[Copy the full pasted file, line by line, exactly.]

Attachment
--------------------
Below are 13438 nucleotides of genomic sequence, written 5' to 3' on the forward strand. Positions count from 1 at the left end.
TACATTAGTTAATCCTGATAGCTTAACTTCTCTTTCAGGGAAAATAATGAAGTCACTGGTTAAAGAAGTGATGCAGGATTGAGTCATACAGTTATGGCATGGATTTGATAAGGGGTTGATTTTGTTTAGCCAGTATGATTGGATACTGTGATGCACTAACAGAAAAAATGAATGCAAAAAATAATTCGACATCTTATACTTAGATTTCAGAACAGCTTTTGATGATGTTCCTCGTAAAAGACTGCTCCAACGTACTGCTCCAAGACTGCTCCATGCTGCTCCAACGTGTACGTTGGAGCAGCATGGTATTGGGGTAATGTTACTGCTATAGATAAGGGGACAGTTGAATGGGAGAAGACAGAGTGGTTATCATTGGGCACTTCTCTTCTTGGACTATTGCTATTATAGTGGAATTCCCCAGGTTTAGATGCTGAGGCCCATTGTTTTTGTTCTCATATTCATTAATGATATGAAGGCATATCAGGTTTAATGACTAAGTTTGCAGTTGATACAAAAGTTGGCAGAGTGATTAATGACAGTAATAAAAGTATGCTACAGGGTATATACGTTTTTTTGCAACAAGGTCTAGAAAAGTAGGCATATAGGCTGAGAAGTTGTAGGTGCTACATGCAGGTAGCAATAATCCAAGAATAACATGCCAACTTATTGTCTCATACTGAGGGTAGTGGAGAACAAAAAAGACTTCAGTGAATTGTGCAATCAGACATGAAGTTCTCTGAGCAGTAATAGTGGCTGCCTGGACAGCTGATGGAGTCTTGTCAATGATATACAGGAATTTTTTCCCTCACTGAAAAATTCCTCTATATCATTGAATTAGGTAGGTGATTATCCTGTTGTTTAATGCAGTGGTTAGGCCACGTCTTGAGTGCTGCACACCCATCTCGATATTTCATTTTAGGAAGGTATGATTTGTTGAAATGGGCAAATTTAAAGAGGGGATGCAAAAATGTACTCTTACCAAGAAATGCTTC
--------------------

Below are 13438 nucleotides of genomic sequence, written 5' to 3' on the forward strand. Positions count from 1 at the left end.
TACATTAGTTAATCCTGATAGCTTAACTTCTCTTTCAGGGAAAATAATGAAGTCACTGGTTAAAGAAGTGATGCAGGATTGAGTCATACAGTTATGGCATGGATTTGATAAGGGGTTGATTTTGTTTAGCCAGTATGATTGGATACTGTGATGCACTAACAGAAAAAATGAATGCAAAAAATAATTCGACATCTTATACTTAGATTTCAGAACAGCTTTTGATGATGTTCCTCGTAAAAGACTGCTCCAACGTACTGCTCCAAGACTGCTCCATGCTGCTCCAACGTGTACGTTGGAGCAGCATGGTATTGGGGTAATGTTACTGCTATAGATAAGGGGACAGTTGAATGGGAGAAGACAGAGTGGTTATCATTGGGCACTTCTCTTCTTGGACTATTGCTATTATAGTGGAATTCCCCAGGTTTAGATGCTGAGGCCCATTGTTTTTGTTCTCATATTCATTAATGATATGAAGGCATATCAGGTTTAATGACTAAGTTTGCAGTTGATACAAAAGTTGGCAGAGTGATTAATGACAGTAATAAAAGTATGCTACAGGGTATATACGTTTTTTTGCAACAAGGTCTAGAAAAGTAGGCATATAGGCTGAGAAGTTGTAGGTGCTACATGCAGGTAGCAATAATCCAAGAATAACATGCCAACTTATTGTCTCATACTGAGGGTAGTGGAGAACAAAAAAGACTTCAGTGAATTGTGCAATCAGACATGAAGTTCTCTGAGCAGTAATAGTGGCTGCCTGGACAGCTGATGGAGTCTTGTCAATGATATACAGGAATTTTTTCCCTCACTGAAAAATTCCTCTATATCATTGAATTAGGTAGGTGATTATCCTGTTGTTTAATGCAGTGGTTAGGCCACGTCTTGAGTGCTGCACACCCATCTCGATATTTCATTTTAGGAAGGTATGATTTGTTGAAATGGGCAAATTTAAAGAGGGGATGCAAAAATGTACTCTTACCAAGAAATGCTTC